After nearly 10 years of struggling to establish the University of Idaho's computer chip research program, officials say the enterprise is thriving and is even earning a profit for the school.
The program started in a dirty university basement, but now microchip researchers have an actual office with new carpeting and paint and secretarial support - along with some national recognition."It's certainly a Cinderella story in so many ways, growing out of those bare-bones quarters and getting a first-rate facility," said Joe Feeley, chairman of the UI electronics engineering department.
The center last year was named one of the nation's eight National Aeronautics and Space Administration Engineering Research Centers and received a five-year grant of $7 million.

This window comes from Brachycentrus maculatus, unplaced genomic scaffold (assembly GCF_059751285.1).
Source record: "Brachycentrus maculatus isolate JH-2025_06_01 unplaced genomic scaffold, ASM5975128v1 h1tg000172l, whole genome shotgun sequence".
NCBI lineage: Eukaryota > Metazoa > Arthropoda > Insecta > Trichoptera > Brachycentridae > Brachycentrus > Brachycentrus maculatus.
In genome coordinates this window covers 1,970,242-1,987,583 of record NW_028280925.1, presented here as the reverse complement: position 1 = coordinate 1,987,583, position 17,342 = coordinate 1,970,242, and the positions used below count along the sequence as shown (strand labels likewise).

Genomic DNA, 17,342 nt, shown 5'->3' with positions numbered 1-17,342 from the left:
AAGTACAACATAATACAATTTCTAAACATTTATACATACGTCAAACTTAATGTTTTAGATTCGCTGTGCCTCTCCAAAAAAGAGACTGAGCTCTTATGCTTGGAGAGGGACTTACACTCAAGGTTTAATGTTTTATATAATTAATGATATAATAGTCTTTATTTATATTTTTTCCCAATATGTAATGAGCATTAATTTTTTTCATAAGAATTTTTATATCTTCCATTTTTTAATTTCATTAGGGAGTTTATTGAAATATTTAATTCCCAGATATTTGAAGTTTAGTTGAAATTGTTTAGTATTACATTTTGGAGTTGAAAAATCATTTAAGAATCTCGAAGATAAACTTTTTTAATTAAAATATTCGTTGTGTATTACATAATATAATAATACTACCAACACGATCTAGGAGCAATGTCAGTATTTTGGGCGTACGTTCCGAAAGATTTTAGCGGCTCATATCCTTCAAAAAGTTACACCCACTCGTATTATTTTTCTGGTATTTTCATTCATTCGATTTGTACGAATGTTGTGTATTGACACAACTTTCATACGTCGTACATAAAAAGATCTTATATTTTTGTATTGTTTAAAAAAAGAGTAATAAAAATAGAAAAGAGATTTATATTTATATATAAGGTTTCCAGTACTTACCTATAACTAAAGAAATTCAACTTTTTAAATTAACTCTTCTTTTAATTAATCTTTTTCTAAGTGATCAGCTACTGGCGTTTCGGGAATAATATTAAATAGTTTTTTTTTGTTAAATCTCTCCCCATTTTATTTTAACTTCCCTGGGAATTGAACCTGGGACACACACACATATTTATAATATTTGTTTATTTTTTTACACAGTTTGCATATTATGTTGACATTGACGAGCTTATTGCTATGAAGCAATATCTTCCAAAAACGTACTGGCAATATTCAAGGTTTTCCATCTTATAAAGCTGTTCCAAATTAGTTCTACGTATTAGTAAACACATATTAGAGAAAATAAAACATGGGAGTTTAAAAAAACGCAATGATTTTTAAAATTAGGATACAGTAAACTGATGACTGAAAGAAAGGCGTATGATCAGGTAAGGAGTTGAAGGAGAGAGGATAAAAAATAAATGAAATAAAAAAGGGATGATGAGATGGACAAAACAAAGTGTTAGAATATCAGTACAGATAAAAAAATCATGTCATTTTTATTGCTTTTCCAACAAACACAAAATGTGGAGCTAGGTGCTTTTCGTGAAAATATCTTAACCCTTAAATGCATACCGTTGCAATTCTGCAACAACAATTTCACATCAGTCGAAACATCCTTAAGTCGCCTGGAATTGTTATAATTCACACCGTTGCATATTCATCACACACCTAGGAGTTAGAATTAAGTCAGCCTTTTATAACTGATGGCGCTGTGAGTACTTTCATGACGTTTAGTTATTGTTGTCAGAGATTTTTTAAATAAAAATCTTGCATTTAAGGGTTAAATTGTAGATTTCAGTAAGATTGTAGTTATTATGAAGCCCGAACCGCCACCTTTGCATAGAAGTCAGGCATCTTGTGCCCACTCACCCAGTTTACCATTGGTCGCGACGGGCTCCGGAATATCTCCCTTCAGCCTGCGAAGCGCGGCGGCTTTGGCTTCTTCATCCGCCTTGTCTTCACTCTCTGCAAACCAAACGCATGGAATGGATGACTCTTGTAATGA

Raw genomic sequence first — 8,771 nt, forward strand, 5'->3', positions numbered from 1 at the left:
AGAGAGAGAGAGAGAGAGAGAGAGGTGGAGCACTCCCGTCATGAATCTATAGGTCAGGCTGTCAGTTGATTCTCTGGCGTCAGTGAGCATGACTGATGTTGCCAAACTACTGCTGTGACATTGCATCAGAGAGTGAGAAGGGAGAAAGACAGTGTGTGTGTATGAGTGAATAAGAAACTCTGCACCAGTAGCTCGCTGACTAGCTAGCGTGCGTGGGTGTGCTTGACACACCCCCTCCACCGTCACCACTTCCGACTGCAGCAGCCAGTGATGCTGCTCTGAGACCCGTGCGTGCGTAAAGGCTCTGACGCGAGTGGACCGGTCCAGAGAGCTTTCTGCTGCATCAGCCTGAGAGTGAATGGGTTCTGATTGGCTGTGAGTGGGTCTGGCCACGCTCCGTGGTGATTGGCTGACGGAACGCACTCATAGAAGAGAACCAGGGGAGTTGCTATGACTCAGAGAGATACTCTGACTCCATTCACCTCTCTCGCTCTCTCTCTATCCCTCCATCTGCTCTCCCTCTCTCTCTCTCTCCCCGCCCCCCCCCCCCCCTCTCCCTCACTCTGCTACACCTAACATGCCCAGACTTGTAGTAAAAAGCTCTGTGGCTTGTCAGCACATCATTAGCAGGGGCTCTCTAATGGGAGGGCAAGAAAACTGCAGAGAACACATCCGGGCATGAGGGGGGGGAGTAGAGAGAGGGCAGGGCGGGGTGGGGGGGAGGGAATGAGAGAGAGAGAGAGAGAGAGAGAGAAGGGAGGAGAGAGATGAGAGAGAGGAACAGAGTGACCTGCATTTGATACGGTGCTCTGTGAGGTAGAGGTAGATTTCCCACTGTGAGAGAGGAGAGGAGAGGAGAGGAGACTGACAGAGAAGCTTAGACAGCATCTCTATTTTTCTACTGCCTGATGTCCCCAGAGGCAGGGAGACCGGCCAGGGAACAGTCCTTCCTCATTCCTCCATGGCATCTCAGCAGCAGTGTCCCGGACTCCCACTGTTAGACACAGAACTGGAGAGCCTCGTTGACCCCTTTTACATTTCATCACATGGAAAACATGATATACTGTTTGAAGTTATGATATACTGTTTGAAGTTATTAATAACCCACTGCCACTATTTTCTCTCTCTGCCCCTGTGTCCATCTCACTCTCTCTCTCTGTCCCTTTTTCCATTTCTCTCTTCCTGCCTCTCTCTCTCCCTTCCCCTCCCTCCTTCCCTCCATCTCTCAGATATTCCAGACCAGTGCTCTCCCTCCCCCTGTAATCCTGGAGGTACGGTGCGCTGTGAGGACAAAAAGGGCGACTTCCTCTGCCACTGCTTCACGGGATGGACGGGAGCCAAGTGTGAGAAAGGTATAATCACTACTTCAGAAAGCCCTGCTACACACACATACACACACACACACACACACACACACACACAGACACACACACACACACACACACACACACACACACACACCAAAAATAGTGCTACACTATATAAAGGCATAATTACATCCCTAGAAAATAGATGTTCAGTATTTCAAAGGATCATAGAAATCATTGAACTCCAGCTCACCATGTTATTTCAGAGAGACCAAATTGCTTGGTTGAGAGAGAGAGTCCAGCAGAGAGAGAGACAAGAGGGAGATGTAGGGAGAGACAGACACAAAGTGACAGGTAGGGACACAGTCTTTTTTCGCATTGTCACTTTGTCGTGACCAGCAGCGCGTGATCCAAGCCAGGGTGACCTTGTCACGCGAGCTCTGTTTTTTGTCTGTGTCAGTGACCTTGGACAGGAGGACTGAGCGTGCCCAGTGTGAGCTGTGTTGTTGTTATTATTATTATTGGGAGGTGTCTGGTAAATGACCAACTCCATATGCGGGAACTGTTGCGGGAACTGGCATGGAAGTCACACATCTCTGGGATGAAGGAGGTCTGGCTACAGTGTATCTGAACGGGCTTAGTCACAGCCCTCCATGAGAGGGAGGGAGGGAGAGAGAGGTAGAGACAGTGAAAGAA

As a result the center's customers now include the jet propulsion laboratory in Pasadena, Calif.; the Goddard Space Flight Center in Washington, D.C.; and the Defense Department.
This February the center delivered to NASA a thumbnail-sized chip that will be instrumental in decoding information from a $1 billion telescope scheduled to be placed in space aboard a shuttle in December.
The device can decode a billion bits of information a second, replacing a box of computer parts that would fill a breadbox.